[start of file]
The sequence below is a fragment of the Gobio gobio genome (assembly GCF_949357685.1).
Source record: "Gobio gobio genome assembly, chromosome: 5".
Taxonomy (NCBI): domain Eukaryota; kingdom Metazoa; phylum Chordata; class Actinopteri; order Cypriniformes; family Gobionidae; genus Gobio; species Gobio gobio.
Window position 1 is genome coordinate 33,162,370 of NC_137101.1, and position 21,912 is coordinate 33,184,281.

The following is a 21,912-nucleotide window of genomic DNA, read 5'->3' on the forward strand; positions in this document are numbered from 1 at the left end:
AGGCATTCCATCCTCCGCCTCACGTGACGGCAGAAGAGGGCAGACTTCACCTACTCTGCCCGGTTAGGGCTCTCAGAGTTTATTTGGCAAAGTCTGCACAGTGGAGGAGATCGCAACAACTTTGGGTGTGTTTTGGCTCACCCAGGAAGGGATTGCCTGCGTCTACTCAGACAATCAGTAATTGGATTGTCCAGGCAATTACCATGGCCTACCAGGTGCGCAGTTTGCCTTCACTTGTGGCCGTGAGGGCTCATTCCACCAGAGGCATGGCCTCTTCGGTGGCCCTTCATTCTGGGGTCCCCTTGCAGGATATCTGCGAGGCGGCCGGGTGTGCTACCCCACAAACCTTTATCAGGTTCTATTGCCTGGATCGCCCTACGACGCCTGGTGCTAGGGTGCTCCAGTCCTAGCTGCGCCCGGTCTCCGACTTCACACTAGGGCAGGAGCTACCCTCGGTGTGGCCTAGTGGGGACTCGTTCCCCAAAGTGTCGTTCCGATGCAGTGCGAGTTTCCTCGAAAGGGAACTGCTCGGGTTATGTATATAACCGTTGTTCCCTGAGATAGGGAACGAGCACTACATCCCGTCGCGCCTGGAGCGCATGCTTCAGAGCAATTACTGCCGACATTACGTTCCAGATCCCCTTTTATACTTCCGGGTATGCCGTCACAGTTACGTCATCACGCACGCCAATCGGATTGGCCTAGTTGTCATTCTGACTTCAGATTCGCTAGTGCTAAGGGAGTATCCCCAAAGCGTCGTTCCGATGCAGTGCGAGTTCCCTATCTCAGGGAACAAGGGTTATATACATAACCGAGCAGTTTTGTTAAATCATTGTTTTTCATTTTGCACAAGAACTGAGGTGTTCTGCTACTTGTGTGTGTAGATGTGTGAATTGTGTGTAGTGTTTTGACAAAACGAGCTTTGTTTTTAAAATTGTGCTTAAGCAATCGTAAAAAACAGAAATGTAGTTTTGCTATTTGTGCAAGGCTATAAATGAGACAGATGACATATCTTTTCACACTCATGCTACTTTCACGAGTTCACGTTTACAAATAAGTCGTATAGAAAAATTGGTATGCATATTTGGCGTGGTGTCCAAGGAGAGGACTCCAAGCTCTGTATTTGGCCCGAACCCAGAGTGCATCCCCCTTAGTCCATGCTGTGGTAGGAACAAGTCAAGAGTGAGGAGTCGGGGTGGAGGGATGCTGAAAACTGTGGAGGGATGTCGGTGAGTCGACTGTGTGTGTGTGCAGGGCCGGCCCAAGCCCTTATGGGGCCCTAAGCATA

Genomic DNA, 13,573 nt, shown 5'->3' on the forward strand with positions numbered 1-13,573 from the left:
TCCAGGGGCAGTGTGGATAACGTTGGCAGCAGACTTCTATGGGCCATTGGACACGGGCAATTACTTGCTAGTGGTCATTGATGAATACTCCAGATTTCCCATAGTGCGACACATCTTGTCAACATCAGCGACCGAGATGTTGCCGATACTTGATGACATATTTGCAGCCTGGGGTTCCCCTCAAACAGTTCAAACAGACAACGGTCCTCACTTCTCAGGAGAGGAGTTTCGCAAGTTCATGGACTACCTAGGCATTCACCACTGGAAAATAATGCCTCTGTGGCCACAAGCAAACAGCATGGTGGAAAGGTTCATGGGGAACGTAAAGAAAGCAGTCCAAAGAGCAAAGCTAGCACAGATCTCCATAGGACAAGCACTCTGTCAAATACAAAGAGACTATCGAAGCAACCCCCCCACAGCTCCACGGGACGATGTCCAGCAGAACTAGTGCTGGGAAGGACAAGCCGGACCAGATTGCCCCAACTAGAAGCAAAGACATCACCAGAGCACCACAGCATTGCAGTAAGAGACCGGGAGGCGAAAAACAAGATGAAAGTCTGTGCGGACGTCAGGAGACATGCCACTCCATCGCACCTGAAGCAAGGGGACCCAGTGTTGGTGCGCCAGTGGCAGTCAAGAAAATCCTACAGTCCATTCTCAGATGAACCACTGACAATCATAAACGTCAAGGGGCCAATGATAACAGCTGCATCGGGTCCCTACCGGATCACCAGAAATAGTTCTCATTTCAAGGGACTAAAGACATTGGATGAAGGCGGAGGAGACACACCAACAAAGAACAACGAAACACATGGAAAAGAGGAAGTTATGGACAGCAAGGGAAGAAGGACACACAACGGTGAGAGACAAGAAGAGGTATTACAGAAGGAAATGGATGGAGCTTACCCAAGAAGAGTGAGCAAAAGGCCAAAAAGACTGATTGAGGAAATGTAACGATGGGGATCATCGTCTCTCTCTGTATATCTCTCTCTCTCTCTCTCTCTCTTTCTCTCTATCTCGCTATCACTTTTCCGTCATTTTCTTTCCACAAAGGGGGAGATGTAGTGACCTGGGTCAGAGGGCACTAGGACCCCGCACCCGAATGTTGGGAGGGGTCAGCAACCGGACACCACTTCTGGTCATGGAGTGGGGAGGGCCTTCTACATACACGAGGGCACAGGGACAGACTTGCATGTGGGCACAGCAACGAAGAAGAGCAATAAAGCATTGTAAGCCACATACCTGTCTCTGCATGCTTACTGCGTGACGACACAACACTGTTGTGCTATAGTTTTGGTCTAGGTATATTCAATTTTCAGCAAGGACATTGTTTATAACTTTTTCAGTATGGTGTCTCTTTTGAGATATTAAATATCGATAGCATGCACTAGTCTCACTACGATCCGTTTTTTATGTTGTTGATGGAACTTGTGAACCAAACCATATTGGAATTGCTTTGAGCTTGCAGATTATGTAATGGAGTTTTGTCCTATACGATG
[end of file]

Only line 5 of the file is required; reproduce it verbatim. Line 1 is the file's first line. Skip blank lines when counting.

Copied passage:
The following is a 21,912-nucleotide window of genomic DNA, read 5'->3' on the forward strand; positions in this document are numbered from 1 at the left end: